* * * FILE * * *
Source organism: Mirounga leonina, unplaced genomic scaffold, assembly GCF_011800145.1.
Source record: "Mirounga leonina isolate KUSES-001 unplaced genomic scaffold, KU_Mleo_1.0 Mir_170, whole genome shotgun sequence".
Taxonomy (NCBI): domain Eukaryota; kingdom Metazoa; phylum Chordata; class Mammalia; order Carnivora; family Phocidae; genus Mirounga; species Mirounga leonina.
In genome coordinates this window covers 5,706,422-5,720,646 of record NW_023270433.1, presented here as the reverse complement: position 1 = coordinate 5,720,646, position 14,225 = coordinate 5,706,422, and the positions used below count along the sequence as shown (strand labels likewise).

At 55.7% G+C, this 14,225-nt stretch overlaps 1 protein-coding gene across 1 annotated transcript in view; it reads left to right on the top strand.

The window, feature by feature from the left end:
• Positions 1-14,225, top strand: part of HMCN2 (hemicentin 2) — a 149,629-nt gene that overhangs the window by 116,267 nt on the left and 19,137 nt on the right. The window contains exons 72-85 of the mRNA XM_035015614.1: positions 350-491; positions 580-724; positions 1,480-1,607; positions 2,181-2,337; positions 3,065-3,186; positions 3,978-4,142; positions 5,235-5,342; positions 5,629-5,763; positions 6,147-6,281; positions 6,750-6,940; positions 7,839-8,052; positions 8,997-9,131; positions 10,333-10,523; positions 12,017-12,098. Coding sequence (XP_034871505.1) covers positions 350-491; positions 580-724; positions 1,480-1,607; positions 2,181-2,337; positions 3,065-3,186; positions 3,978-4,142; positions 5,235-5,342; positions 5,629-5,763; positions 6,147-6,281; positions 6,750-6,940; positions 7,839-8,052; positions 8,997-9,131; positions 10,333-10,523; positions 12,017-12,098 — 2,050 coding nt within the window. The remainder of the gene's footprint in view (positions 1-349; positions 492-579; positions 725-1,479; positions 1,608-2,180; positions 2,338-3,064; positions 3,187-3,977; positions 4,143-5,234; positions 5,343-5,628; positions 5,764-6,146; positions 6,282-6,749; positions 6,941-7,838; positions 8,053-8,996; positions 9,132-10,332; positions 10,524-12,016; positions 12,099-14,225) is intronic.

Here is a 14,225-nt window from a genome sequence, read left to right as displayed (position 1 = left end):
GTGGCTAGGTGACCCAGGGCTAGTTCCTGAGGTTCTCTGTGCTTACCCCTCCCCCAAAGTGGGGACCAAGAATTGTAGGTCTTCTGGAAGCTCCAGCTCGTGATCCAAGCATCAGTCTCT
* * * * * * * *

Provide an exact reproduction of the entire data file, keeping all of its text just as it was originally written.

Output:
Source organism: Mirounga leonina, unplaced genomic scaffold, assembly GCF_011800145.1.
Source record: "Mirounga leonina isolate KUSES-001 unplaced genomic scaffold, KU_Mleo_1.0 Mir_170, whole genome shotgun sequence".
Taxonomy (NCBI): domain Eukaryota; kingdom Metazoa; phylum Chordata; class Mammalia; order Carnivora; family Phocidae; genus Mirounga; species Mirounga leonina.
In genome coordinates this window covers 5,706,422-5,720,646 of record NW_023270433.1, presented here as the reverse complement: position 1 = coordinate 5,720,646, position 14,225 = coordinate 5,706,422, and the positions used below count along the sequence as shown (strand labels likewise).

At 55.7% G+C, this 14,225-nt stretch overlaps 1 protein-coding gene across 1 annotated transcript in view; it reads left to right on the top strand.

The window, feature by feature from the left end:
• Positions 1-14,225, top strand: part of HMCN2 (hemicentin 2) — a 149,629-nt gene that overhangs the window by 116,267 nt on the left and 19,137 nt on the right. The window contains exons 72-85 of the mRNA XM_035015614.1: positions 350-491; positions 580-724; positions 1,480-1,607; positions 2,181-2,337; positions 3,065-3,186; positions 3,978-4,142; positions 5,235-5,342; positions 5,629-5,763; positions 6,147-6,281; positions 6,750-6,940; positions 7,839-8,052; positions 8,997-9,131; positions 10,333-10,523; positions 12,017-12,098. Coding sequence (XP_034871505.1) covers positions 350-491; positions 580-724; positions 1,480-1,607; positions 2,181-2,337; positions 3,065-3,186; positions 3,978-4,142; positions 5,235-5,342; positions 5,629-5,763; positions 6,147-6,281; positions 6,750-6,940; positions 7,839-8,052; positions 8,997-9,131; positions 10,333-10,523; positions 12,017-12,098 — 2,050 coding nt within the window. The remainder of the gene's footprint in view (positions 1-349; positions 492-579; positions 725-1,479; positions 1,608-2,180; positions 2,338-3,064; positions 3,187-3,977; positions 4,143-5,234; positions 5,343-5,628; positions 5,764-6,146; positions 6,282-6,749; positions 6,941-7,838; positions 8,053-8,996; positions 9,132-10,332; positions 10,524-12,016; positions 12,099-14,225) is intronic.

Here is a 14,225-nt window from a genome sequence, read left to right as displayed (position 1 = left end):
GTGGCTAGGTGACCCAGGGCTAGTTCCTGAGGTTCTCTGTGCTTACCCCTCCCCCAAAGTGGGGACCAAGAATTGTAGGTCTTCTGGAAGCTCCAGCTCGTGATCCAAGCATCAGTCTCT